The Officiants at Church of Ancient Ways

Memorial Readings

It can be hard to know what to say when honoring those whom have passed. Non-religious words tend to be hardest to find. Memorials are unique for every individual and family and so below is a small collection of readings that include traditional religious elements, secular wording, and spiritual tones.

  • A Song Of Living

    Amelia Josephine Barr

    Because I have loved life, I shall have no sorrow to die.
    I have sent up my gladness on wings, to be lost in the blue of the sky.
    I have run and leaped with the rain, I have taken the wind to my breast.
    My cheek like a drowsy child to the face of the earth I have pressed.
    Because I have loved life, I shall have no sorrow to die.
    I have kissed young Love on the lips, I have heard his song to the end,
    I have struck my hand like a seal in the loyal hand of a friend.
    I have known the peace of heaven, the comfort of work done well.
    I have longed for death in the darkness and risen alive out of hell.
    Because I have loved life, I shall have no sorrow to die.
    I give a share of my soul to the world, when and where my course is run.
    I know that another shall finish the task I must leave undone.
    I know that no flower, nor flint was in vain on the path I trod.
    As one looks on a face through a window, through life I have looked on God,
    Because I have loved life, I shall have no sorrow to die.

  • I Am There

    by Iris Hesselden

    “Look for me when the tide is high
    And the gulls are wheeling overhead
    When the autumn wind sweeps the cloudy sky
    And one by one the leaves are shed
    Look for me when the trees are bare
    And the stars are bright in the frosty sky
    When the morning mist hangs on the air
    And shorter darker days pass by.
    I am there, where the river flows
    And salmon leap to a silver moon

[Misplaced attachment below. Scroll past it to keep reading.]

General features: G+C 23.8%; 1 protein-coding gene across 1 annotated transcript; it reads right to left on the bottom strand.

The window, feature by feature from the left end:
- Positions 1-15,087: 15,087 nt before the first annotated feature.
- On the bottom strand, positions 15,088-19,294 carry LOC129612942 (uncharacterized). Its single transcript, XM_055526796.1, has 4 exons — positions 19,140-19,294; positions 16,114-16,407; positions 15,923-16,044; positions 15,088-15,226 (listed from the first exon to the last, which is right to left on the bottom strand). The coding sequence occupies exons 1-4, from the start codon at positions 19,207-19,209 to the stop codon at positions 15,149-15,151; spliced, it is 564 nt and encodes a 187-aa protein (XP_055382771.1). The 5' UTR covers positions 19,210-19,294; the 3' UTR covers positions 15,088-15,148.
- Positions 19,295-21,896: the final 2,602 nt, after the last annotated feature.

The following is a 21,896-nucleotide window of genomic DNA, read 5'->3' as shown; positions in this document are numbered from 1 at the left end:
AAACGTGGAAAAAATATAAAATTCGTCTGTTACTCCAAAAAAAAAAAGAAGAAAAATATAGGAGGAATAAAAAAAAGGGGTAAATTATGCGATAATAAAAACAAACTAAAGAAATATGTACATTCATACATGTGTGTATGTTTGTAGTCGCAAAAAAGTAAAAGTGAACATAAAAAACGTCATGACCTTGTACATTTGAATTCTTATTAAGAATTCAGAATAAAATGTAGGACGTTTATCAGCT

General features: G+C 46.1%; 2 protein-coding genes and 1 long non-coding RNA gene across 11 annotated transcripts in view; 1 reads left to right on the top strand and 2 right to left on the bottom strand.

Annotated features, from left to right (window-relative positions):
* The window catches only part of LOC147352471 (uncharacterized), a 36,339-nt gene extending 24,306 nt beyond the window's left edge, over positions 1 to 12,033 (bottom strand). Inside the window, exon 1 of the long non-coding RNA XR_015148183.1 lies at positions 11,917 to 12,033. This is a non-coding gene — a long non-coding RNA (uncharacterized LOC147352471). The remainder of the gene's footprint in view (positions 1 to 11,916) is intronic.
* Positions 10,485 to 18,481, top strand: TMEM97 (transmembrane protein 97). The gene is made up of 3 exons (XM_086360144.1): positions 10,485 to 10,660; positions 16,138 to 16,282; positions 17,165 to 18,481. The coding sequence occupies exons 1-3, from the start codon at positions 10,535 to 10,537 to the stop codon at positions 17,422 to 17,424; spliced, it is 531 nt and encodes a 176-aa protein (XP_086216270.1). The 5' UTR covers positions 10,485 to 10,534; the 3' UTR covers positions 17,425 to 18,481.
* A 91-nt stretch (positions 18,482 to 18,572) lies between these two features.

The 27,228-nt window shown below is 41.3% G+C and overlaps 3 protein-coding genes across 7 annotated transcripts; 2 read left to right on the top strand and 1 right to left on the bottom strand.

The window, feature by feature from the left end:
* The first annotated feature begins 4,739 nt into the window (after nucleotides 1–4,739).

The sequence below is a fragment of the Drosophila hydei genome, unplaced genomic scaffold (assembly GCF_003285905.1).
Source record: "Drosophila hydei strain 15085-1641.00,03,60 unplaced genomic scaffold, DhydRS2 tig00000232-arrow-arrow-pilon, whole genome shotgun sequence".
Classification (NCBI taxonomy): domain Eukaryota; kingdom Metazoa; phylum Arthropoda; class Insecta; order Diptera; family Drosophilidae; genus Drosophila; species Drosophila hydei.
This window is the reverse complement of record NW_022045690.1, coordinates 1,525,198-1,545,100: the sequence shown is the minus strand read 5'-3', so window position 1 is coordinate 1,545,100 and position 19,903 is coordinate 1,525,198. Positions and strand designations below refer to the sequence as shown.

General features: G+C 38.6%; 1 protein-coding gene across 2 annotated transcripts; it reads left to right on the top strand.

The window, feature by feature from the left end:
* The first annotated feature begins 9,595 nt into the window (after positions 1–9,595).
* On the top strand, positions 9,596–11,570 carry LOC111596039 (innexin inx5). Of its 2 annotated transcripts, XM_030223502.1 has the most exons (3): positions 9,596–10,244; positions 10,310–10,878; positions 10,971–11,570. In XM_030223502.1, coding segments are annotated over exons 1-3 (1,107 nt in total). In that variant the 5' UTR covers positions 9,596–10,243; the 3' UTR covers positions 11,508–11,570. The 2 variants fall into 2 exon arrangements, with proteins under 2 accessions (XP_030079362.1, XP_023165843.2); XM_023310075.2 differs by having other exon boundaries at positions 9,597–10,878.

Where the insects hum and the tall grass grows
    And sunlight warms the afternoon
    I am there in the busy street
    I take you hand in the city square
    In the market place where the people meet
    In your quiet room – “ I am there
    I am the love you cannot see
    And all I ask is – “ look for me.”

  • Do Not Stand at My Grave

    by Anon, 1st century China

    “Do not stand at my grave and weep;
    I am not there. I do not sleep.
    I am a thousand winds that blow.
    I am the diamond glints on snow.
    I am the sunlight on ripened grain.
    I am the gentle autumn rain.
    When you awaken in the morning’s hush
    I am the swift uplifting rush
    Of quiet birds in circled flight.
    I am the soft stars that shine at night.
    Do not stand at my grave and weep;
    I am not there. I do not sleep.”

  • From The Jewish Reform Prayer Book

    “In the rising of the sun
    and in its going down
    We remember her
    In the blowing of the wind
    and in the chill of winter
    We remember her
    In the opening of buds
    and in the warmth of summer
    we remember her
    In the rustling of leaves
    and in the beauty of the autumn
    We remember her
    In the beginning of the year
    and when it ends
    We remember her.”

  • From Victor Hugo

    “I am standing upon that foreshore.
    A ship at my side spreads her white sails to the morning breeze
    and starts for the blue ocean.
    She is an object of beauty and strength
    and I stand and watch her until at length
    she hangs like a speck of white cloud just where the sea
    and the sky come down to mingle with each other.
    Then someone at my side says
    ‘there, She’s gone’
    Gone where
    Gone from my sight, that’s all.
    She is just as large in mast and spar and hull
    as ever she was when she left my side;
    just as able to bear her load of living freight
    to the place of her destination.
    The diminished size is in me, not in her.
    ‘There, she’s gone’
    But there are other eyes watching her coming
    and other voices ready to take up the glad shout.
    ‘Here she comes’
    That is dying.”

  • Henry Scott Holland

    “Death is nothing at all
    I have only slipped away into the next room,
    I am I and you are you.
    Whatever we were to each other, that we are still.
    Call me by my old familiar name.
    Speak to me in the easy way which you always used.
    Put no differences into your tone.
    Wear no forced air of solemnity or sorrow.
    Laugh as we always laughed at the little jokes we enjoyed together.
    Play, smile, think of me.
    Let my name be ever the household name that it always was.
    Let it be spoken without effort,
    without the ghost of a shadow on it.
    Life means all that is ever meant.
    It is the same as it always was.
    There is absolutely unbroken continuity.
    What is this death but a negligible accident?
    Why should I be out of mind because I am out of sight?
    I am waiting for you for an interval somewhere very near
    just around the corner All is well.”

  • i carry you in my heart

    by ee cummings

    “I carry your heart with me; I carry it in my heart